Fig. 1. Light micrographs of Meloidogyne hapla isolates. A: female anterior body part; B: perineal pattern; C: male tail and spicule; D: second-stage juvenile (J2) tail types; E & F: anterior part of J2 and male to isolate HRBB100.

RESULTS

Morphology and morphometric analysis. Comparisons between Ethiopian isolates.

Meloidogyne hapla from Ethiopia was determined by morphological and morphometrical analysis of

females, males and juveniles (Figs 1 & 2; Tables 3 & 4). The perineal pattern had generally an ovoidal shape with fine striae forming a wavy pattern on one side. Subcuticular punctuation round the tail terminus appeared from more dispersed to well concentrate manner (Figs 1B, 2G & H). The male had apparent setoff head region and setoff rounded

Table 1. Meloidogyne hapla isolates used for molecular analysis in this study

Locality Altitude m a.s.l Farm code Isolate code Accession

mtDNA (COII) 28S D2-D3

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Holleta 2300 STR STRB4 KP681271 KP640618

STRB6 KP681272 KP410843

FYR FYRB60 KP681257 KP410850

FYRB66 KP681259 KP410851

FYRB67 KP681260 KP410840

ETD ETDB44 KP681252 KP410854

ETDB47 KP681253 KP410836

ETDN54 KP681254 KP410845

Menagesha 2300 FLM FLMB18 KP681255 KP410841

FLMB24 KP681256 KP410848

Sebeta 2100 GUN GUNB26 KP681261 KP410838

GUNB42 KP681258 KP410853

Ziway 1600 HRB HRBB82 KP681263 KP410842

HRBB95 KP681264 KP410844

HRBB98 KP681265 KP410849

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HRBB100 KP681266 KP410852

HRBB103 KP681267 KP410855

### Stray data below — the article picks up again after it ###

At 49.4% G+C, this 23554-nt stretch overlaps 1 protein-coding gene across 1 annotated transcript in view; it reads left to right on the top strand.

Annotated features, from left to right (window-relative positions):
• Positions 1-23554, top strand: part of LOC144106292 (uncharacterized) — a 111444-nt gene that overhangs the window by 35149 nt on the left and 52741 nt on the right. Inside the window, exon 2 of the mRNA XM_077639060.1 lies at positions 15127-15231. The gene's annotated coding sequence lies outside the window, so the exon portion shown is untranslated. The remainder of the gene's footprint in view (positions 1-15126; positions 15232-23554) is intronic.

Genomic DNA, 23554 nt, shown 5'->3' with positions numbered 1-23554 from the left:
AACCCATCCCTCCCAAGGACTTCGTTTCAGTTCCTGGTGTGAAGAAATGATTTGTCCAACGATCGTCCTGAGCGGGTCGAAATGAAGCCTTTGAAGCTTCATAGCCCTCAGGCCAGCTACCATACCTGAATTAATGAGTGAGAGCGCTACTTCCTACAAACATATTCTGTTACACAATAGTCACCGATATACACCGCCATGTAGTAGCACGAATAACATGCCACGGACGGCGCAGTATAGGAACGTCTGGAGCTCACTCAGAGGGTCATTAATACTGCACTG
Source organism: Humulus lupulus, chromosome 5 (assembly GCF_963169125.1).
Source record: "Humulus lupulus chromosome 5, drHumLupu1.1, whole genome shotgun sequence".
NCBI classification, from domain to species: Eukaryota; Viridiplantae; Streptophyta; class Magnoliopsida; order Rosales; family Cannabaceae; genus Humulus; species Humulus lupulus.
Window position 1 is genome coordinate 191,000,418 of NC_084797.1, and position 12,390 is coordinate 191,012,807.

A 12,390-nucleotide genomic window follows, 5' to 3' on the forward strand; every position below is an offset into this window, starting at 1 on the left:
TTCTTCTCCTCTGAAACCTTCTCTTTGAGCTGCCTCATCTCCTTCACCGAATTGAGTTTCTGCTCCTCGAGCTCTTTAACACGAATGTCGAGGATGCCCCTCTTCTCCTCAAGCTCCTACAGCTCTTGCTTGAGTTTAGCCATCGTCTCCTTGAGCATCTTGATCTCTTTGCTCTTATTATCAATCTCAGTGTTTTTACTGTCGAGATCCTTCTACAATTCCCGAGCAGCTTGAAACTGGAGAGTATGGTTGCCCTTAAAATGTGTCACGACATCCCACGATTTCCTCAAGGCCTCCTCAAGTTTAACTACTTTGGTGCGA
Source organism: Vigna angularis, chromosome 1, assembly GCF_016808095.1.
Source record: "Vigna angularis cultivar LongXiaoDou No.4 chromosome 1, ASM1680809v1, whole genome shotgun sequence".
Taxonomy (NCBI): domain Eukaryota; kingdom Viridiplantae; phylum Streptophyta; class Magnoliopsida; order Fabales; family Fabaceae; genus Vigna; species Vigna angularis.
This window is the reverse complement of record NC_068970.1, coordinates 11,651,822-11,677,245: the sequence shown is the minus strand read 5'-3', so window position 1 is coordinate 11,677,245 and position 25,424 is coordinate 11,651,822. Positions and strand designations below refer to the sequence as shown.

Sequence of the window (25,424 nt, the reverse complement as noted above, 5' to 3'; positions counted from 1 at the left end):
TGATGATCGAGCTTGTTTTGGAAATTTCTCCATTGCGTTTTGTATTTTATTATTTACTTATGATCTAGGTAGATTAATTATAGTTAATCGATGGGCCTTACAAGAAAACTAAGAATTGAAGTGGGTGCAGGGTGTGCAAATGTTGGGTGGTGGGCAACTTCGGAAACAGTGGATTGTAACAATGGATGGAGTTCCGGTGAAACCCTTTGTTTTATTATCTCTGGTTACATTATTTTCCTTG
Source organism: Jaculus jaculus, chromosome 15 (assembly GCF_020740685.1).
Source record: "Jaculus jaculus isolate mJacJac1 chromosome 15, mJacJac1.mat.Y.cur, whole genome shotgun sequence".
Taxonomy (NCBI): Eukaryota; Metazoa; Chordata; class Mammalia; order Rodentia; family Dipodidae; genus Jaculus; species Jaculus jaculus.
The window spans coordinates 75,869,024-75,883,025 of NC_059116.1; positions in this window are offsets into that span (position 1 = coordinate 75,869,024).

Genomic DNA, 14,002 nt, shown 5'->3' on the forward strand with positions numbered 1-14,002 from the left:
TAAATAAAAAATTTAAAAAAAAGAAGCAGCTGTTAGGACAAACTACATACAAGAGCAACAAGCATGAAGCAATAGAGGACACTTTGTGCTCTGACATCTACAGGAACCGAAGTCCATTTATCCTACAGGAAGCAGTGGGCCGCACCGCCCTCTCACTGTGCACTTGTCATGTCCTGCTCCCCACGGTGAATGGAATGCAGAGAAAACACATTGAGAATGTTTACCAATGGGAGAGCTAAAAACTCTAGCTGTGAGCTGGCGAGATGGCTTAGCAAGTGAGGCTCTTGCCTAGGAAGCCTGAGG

HRBB107 KP681262 KP410846

HRBB112 KP681268 KP410837

HRBB115 KP681269 KP410835

Germany unknown JKI JKI-de KP681270 KP410839

The Netherlands unknown PPS PPSC3093-nl - KP410847

but with varying size of stylet knob (Figs 1F, 2A & B) and tail shape (Figs 2D & E). In J2, most qualitative characters were similar to previous descriptions (Jepson, 1987) (Figs 1E & 2I-M) with various tail shapes. In both male and J2 lateral lines were four in number (Figs 1D & 2K).

Morphometrics for females and J2 of nine selected Ethiopian isolates representing six farms are presented in Table 3 and 4. Comparisons of morphometrics revealed intra-population variations in some characters. Female body length (P = 0.001), stylet length (P = 0.04), distance between DGO and stylet base (P = 0.01) varied significantly within the Ethiopian isolates. Isolate ETD47 showed the

greatest body length (706.9 ^m) of all the isolates but on the other hand had the shortest DGO length from stylet base (4.1 ^m). By contrast, isolate HRBB100 had the smallest body length (528.6 ^m) but the greatest DGO length from the stylet base (5.2 ^m).

Second-stage juveniles showed significant differences in body length (P < 0.001), head height (P = 0.03), centre of median bulb from anterior end (P < 0.001), stylet length (P = 0.01), distance of DGO from stylet base (P = 0.002), tail length (P = 0.02), tail width at hyaline portion (P = 0.01), a ratio (P < 0.01) and caudal ratio A (P = 0.01). Isolate STRB6 from the highland region had a lower

average body length, centre of median bulb from anterior end, excretory pore to anterior end, DGO from base of stylet and tail length than the rest of the isolates. By contrast, HRBB107 of the lowland region

The Ethiopian isolates were primarily collected from localities at altitudes ranging from 1600-2500 m a.s.l. having varying mean annual precipitation and temperatures. However, lack of consistency for variation within the isolates from the same farm may suggest that the difference seen between isolates is not strong enough to be due to the influence of geographical factors.

Comparison between Ethiopian and other populations. For comparison of M. hapla from Ethiopia with populations from other countries all Ethiopian, M. hapla isolates were considered to be

had the greatest average body length, centre of median bulb from anterior end, excretory pore to anterior end, DGO from base of stylet, tail length and a ratio of all isolates.